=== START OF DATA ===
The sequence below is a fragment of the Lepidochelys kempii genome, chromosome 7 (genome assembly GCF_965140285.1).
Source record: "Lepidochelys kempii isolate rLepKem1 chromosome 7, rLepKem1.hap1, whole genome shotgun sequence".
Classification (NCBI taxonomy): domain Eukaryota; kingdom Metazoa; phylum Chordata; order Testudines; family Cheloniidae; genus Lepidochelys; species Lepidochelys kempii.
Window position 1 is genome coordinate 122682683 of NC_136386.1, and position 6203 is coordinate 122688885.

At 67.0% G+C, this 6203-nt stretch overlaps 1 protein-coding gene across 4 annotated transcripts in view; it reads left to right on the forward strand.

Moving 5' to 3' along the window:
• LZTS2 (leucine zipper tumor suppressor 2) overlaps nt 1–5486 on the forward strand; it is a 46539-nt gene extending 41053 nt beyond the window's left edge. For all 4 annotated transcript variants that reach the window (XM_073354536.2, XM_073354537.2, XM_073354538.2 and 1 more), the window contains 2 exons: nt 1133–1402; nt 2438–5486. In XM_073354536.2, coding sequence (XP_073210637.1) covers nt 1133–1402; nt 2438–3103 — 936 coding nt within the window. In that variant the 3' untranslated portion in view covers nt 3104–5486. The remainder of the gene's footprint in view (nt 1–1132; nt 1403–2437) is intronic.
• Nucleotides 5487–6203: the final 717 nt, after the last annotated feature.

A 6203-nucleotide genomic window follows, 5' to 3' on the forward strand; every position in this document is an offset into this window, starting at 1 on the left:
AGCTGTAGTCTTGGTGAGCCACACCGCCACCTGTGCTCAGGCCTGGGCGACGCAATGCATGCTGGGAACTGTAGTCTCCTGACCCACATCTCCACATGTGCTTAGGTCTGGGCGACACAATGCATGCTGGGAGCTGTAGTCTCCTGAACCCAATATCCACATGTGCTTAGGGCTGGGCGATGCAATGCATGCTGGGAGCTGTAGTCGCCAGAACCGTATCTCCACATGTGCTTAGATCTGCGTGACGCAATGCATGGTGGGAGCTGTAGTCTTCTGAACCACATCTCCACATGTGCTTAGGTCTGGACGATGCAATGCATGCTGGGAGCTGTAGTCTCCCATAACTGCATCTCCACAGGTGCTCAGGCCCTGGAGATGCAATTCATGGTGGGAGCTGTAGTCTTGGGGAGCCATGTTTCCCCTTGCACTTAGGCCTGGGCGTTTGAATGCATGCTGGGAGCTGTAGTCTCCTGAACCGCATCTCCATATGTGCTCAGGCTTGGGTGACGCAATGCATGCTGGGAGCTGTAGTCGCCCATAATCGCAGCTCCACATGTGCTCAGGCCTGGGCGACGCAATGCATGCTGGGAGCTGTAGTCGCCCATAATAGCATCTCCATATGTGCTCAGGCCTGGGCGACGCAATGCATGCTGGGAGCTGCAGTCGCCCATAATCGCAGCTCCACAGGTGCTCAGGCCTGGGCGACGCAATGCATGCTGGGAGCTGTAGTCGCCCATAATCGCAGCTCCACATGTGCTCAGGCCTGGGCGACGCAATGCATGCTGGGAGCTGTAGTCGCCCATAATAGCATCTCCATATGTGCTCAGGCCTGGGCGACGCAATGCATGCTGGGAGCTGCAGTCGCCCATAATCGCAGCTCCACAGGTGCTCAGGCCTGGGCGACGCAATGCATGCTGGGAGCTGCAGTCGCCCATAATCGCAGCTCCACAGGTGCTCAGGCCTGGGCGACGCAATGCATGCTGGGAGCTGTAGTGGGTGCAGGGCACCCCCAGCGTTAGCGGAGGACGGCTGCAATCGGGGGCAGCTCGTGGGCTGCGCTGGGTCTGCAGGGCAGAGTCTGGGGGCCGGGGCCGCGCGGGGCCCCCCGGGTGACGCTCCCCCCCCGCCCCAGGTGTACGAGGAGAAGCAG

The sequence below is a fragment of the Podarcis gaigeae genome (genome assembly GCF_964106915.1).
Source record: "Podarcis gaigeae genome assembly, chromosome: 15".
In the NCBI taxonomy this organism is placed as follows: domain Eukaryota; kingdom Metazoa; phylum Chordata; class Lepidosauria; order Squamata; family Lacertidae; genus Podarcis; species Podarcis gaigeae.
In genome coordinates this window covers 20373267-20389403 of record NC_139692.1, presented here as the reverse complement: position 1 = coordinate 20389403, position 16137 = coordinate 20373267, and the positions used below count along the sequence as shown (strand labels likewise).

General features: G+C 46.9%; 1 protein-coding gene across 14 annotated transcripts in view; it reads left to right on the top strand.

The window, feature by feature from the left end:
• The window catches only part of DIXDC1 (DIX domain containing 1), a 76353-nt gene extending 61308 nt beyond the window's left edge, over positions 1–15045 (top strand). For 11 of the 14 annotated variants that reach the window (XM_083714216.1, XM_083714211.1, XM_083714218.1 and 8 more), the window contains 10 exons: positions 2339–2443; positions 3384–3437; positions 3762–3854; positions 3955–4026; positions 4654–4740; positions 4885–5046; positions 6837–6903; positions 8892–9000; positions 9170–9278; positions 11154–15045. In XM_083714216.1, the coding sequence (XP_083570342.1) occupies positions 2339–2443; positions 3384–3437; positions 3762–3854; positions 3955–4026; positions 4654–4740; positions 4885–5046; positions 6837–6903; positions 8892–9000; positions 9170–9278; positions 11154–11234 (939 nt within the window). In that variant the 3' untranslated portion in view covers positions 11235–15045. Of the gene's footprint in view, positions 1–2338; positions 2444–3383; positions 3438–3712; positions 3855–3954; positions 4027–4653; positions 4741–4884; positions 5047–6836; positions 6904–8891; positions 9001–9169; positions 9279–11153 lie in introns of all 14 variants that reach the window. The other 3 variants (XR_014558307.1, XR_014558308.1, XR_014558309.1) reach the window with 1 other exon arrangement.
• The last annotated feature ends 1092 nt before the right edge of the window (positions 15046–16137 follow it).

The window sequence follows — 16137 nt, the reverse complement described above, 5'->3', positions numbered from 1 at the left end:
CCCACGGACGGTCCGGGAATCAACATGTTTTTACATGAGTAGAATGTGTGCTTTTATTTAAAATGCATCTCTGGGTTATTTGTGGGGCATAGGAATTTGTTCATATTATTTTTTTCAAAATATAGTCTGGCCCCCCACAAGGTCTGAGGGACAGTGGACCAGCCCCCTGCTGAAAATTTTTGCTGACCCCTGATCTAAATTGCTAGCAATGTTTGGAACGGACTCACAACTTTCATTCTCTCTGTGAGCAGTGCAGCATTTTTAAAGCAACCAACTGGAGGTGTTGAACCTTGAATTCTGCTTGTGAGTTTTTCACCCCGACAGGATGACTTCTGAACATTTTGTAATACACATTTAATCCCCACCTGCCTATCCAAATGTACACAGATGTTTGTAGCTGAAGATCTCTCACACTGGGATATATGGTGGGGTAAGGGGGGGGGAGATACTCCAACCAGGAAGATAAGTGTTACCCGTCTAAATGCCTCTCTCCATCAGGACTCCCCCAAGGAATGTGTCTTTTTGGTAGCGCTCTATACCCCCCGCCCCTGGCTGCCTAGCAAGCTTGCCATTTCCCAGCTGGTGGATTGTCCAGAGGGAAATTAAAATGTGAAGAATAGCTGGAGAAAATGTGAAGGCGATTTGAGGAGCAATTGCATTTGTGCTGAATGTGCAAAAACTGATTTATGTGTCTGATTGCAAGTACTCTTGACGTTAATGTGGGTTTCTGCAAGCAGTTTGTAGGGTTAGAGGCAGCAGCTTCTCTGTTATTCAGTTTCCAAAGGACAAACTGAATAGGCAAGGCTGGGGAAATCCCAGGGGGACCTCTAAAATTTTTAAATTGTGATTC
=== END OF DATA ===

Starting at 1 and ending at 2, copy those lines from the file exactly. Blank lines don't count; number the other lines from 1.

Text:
The sequence below is a fragment of the Lepidochelys kempii genome, chromosome 7 (genome assembly GCF_965140285.1).
Source record: "Lepidochelys kempii isolate rLepKem1 chromosome 7, rLepKem1.hap1, whole genome shotgun sequence".